Reasons behind Church's Decision

By Rev. Christopher Coyne
Boston Globe [Boston MA]
April 7, 2003

ONCE AGAIN, Eileen McNamara reveals her true colors when she advocates that the faithful leave the Catholic Church. Her April 2 column, "The church won't budge," presents an inaccurate picture of the Archdiocese of Boston's decision to decline money from Voice of Faithful. Despite recent financial challenges, the church's mission to serve the poor and needy in society remains an active and strong priority. Thus, it is not accurate to allege that the church would rather subject the poor to hardship.

In fact, the church continues to be the largest private provider of social services in the state of Massachusetts.

Since assuming his role as Apostolic Administrator, Bishop Richard Lennon has met with as many individuals and organizations as his schedule has permitted, including the leadership of Voice of the Faithful. His recent meeting was the fourth meeting in nine months between senior officials from the archdiocese and VOTF.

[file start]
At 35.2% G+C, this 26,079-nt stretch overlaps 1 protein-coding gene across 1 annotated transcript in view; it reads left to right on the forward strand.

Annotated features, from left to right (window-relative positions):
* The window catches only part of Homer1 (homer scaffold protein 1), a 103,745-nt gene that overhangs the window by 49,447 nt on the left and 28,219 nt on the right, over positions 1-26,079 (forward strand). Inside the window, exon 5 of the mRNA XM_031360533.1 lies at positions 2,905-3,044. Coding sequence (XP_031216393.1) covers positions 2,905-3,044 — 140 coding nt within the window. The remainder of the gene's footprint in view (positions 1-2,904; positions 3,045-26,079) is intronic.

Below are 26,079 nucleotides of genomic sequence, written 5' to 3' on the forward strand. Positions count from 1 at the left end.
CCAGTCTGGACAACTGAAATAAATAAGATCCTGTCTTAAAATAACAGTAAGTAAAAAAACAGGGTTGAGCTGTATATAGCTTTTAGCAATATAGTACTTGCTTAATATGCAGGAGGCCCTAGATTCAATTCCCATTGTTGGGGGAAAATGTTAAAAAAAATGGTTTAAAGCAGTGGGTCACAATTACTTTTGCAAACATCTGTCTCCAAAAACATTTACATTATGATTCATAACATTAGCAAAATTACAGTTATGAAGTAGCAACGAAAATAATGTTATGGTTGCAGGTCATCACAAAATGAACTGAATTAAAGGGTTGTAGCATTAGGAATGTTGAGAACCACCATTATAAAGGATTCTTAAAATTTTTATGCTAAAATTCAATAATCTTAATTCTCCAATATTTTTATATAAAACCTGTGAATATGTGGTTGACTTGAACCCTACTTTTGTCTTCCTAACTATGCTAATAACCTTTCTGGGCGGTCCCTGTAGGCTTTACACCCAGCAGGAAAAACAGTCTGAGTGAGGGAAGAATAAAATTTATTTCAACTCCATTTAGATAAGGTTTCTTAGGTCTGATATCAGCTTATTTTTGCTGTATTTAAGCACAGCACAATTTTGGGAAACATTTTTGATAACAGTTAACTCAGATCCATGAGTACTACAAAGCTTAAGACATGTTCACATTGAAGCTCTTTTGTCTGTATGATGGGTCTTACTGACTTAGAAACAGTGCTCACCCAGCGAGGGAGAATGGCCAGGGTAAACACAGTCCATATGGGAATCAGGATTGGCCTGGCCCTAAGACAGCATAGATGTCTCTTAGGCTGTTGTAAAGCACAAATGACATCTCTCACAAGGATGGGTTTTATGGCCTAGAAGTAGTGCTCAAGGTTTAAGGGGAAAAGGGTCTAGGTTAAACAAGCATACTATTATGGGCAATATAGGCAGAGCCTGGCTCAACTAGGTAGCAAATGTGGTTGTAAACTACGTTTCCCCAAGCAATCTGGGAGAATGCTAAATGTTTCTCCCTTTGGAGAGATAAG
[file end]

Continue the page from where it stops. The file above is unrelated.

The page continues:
McNamara's implication that Bishop Lennon would not share power with the people who are the church is erroneous, and also suggests that the donation was intended to buy power and influence. In actuality, the donation was rejected because this separate fund-raising effort creates division, undermines the archdiocese's own fund-raising efforts, and imposes unacceptable restrictions on the use of the donations. In addition, McNamara makes the error of equating VOTF with the laity of the church. Using VOTF's own membership numbers, it is clear that they represent a very small percentage of the Catholics in the Archdiocese of Boston. While they are a voice of some of the faithful, they do not represent all of the faithful, many of whom do not approve of VOTF or the tactics of its leadership. The lay faithful and the clergy of the Archdiocese of Boston continue to address the tragic problem of sexual abuse in the church and the harm done to so many.


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